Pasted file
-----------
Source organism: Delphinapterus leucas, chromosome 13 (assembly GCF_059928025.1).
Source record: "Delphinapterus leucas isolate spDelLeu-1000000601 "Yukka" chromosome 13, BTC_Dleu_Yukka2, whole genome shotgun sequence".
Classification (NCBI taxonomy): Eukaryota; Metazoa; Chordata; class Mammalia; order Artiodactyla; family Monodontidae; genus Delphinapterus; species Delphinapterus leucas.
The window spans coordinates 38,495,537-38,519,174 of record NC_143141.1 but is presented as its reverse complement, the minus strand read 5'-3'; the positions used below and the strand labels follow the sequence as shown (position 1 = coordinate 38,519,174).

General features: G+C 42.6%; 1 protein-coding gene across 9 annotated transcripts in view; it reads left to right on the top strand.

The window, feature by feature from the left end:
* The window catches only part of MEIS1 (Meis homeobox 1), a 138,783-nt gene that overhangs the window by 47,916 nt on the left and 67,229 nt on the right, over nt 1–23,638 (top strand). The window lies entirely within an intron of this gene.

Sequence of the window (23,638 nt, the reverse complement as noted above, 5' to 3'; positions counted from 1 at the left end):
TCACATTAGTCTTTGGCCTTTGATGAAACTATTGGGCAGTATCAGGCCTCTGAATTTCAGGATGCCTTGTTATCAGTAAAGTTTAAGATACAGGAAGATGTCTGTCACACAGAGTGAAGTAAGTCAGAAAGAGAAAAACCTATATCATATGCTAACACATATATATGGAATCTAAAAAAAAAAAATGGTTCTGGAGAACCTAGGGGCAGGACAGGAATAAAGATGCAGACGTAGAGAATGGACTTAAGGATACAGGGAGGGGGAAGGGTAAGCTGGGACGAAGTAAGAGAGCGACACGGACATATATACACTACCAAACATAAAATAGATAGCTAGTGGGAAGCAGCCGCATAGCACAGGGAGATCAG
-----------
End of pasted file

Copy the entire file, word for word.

Source organism: Delphinapterus leucas, chromosome 13 (assembly GCF_059928025.1).
Source record: "Delphinapterus leucas isolate spDelLeu-1000000601 "Yukka" chromosome 13, BTC_Dleu_Yukka2, whole genome shotgun sequence".
Classification (NCBI taxonomy): Eukaryota; Metazoa; Chordata; class Mammalia; order Artiodactyla; family Monodontidae; genus Delphinapterus; species Delphinapterus leucas.
The window spans coordinates 38,495,537-38,519,174 of record NC_143141.1 but is presented as its reverse complement, the minus strand read 5'-3'; the positions used below and the strand labels follow the sequence as shown (position 1 = coordinate 38,519,174).

General features: G+C 42.6%; 1 protein-coding gene across 9 annotated transcripts in view; it reads left to right on the top strand.

The window, feature by feature from the left end:
* The window catches only part of MEIS1 (Meis homeobox 1), a 138,783-nt gene that overhangs the window by 47,916 nt on the left and 67,229 nt on the right, over nt 1–23,638 (top strand). The window lies entirely within an intron of this gene.

Sequence of the window (23,638 nt, the reverse complement as noted above, 5' to 3'; positions counted from 1 at the left end):
TCACATTAGTCTTTGGCCTTTGATGAAACTATTGGGCAGTATCAGGCCTCTGAATTTCAGGATGCCTTGTTATCAGTAAAGTTTAAGATACAGGAAGATGTCTGTCACACAGAGTGAAGTAAGTCAGAAAGAGAAAAACCTATATCATATGCTAACACATATATATGGAATCTAAAAAAAAAAAATGGTTCTGGAGAACCTAGGGGCAGGACAGGAATAAAGATGCAGACGTAGAGAATGGACTTAAGGATACAGGGAGGGGGAAGGGTAAGCTGGGACGAAGTAAGAGAGCGACACGGACATATATACACTACCAAACATAAAATAGATAGCTAGTGGGAAGCAGCCGCATAGCACAGGGAGATCAG